Son of Frankenstein (1939)

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Every horror fan knows the Universal Classic Monsters, as do most people who don't even like horror. I know, I know—it's pretty shocking to realize that some people don't like horror. Horror is everywhere, though, and has become such an integral part of modern culture that it would be impossible to imagine a world without it.

Can you imagine a world without Frankenstein? I certainly can't. As soon as you see the word "Frankenstein," you probably have a mental image that looks something like this...

Frankenstein's monster
Boris Karloff in Son of Frankenstein

What you see above is Boris Karloff in the third film of the Frankenstein series from Universal, Son of Frankenstein. Check out the awesome theatrical release trailer from 1939 right here.

Many people think the monster you see above is named "Frankenstein"—but it's more of "Frankenstein's monster." Or, maybe even "Adam."

"Oh, Frankenstein, be not equitable to every other and trample upon me alone, to whom thy justice, and even thy clemency and affection, is most due. Remember that I am thy creature; I ought to be thy Adam, but I am rather the fallen angel, whom thou drivest from joy for no misdeed. Everywhere I see bliss, from which I alone am irrevocably excluded. I was benevolent and good; misery made me a fiend. Make me happy, and I shall again be virtuous."

Frankenstein; or, the Modern Prometheus by Mary Wollstonecraft (Godwin) Shelley

Frankenstein; or, The Modern Prometheus by Mary Shelley

There's an unwritten rule that you can't talk about Frankenstein, even from the Universal Classic Monsters lineup, without acknowledging the woman responsible for the entire thing, Mary Shelley. So, before we jump into the 1939 film Son of Frankenstein, we should all thank Mary Shelley for her incredible blend of gothic horror and science fiction in the book that started it, the book where she literally invented Frankenstein and his monster: Frankenstein; or, The Modern Prometheus.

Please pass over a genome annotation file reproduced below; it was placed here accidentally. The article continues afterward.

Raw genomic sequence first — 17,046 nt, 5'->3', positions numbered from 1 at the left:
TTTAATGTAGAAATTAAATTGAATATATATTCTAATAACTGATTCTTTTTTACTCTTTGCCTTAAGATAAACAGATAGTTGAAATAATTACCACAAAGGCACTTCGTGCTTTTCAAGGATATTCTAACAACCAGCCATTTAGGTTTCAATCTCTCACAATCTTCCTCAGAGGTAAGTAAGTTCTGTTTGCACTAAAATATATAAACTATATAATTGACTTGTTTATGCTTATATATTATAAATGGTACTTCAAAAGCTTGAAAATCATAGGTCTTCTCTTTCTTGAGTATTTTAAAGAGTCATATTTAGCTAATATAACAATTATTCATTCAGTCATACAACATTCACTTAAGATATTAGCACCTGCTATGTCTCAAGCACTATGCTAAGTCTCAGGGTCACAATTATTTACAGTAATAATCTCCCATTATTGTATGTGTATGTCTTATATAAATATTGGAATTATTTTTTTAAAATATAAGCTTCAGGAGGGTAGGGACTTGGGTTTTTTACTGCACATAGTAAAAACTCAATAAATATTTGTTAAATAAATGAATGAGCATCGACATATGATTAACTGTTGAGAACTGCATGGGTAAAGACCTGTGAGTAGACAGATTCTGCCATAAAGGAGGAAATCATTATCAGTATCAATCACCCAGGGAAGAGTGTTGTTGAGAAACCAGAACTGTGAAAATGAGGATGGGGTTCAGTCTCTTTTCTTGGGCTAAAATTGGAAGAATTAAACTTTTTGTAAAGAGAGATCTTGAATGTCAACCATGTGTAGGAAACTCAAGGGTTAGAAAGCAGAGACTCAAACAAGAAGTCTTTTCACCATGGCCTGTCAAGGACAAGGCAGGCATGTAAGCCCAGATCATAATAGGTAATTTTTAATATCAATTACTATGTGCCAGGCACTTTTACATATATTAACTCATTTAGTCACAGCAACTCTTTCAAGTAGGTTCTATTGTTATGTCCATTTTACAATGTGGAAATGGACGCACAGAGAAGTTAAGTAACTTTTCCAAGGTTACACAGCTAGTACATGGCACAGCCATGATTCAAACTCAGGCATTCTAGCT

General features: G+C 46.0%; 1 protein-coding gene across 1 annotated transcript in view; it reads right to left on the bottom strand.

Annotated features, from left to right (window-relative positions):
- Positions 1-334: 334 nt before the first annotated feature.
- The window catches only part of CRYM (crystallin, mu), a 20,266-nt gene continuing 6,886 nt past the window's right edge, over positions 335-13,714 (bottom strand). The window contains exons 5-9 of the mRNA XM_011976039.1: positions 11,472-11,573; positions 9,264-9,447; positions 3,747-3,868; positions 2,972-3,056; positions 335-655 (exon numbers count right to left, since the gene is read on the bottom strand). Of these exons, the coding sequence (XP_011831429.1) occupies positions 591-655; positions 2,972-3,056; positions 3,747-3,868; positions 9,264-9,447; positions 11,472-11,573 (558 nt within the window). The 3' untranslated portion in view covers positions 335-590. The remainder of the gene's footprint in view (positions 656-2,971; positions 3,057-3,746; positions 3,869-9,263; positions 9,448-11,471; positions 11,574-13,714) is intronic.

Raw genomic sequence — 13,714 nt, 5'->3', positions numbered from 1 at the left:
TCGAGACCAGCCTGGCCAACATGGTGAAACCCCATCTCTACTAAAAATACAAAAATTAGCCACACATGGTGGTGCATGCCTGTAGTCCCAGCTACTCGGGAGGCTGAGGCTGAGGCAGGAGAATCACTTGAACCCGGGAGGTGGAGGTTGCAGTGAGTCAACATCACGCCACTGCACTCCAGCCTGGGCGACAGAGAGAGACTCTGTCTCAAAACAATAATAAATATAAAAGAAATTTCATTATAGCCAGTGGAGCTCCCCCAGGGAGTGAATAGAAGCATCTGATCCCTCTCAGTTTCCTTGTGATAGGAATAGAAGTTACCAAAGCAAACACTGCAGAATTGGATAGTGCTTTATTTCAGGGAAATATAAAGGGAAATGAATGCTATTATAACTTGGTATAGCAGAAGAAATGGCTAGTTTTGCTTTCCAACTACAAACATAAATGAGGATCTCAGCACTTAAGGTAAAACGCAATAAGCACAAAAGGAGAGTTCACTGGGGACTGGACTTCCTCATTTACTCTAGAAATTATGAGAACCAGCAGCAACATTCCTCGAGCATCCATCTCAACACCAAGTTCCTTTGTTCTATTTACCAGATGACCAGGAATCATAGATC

Also, more modern works should bring back the semicolon for titles.

Painting of Mary Shelley.
Reginald Easton's miniature of Mary Shelley, allegedly drawn from her death mask (c. 1857).

In 1815, Mount Tambora in Indonesia erupted and plunged the world, especially the Northern Hemisphere, into a long and cold volcanic winter and the worst famine of the century.

Mary Shelley, then Mary Godwin, aged 17, began what would become her Frankenstein story while spending time indoors with her future husband at Lord Byron's Villa Diodati in Switzerland to avoid the dreary weather of the summer of 1816 (known as "The Year Without a Summer"). They were sitting fireside and reading ghost stories when Lord Byron proposed that they each write a ghost story of their own. Unable to come up with a ghost story, Mary conceived a tale about a human reanimating a corpse with electricity. It began as a short story and quickly expanded into a novel, blending elements of gothic horror and what is now recognized as science fiction. By age twenty, Mary published it, and the world forever changed.

And that unwritten rule I just mentioned about needing to acknowledge the woman responsible for the entire Frankenstein everything? Looks like I just wrote it down. Now it's a written rule.

Thank you, Mary, for inventing Frankenstein and science fiction as we know it, as well as a whole host of other things that changed the entire trajectory of storytelling as we know it. Without you, the world would have become incredibly dull, and the Son of Frankenstein film is just one example of a thing that would never have existed.

Did You Know?

In addition to science fiction, Mary Shelley also literally invented dystopian fiction with her 1826 novel The Last Man, beating out Yevgeny Zamyatin, H.G. Wells, Victor Hugo, Jules Verne, Oliver Bolokitten, and anyone else you may or may not have heard of by years. Years!


Mary Shelley and some of her works are on my list to write about at some point, so let's jump ahead to 1939 and look at one of the many inspired by her monstrous literary invention.

Son of Frankenstein: Spoiler-Free Synopsis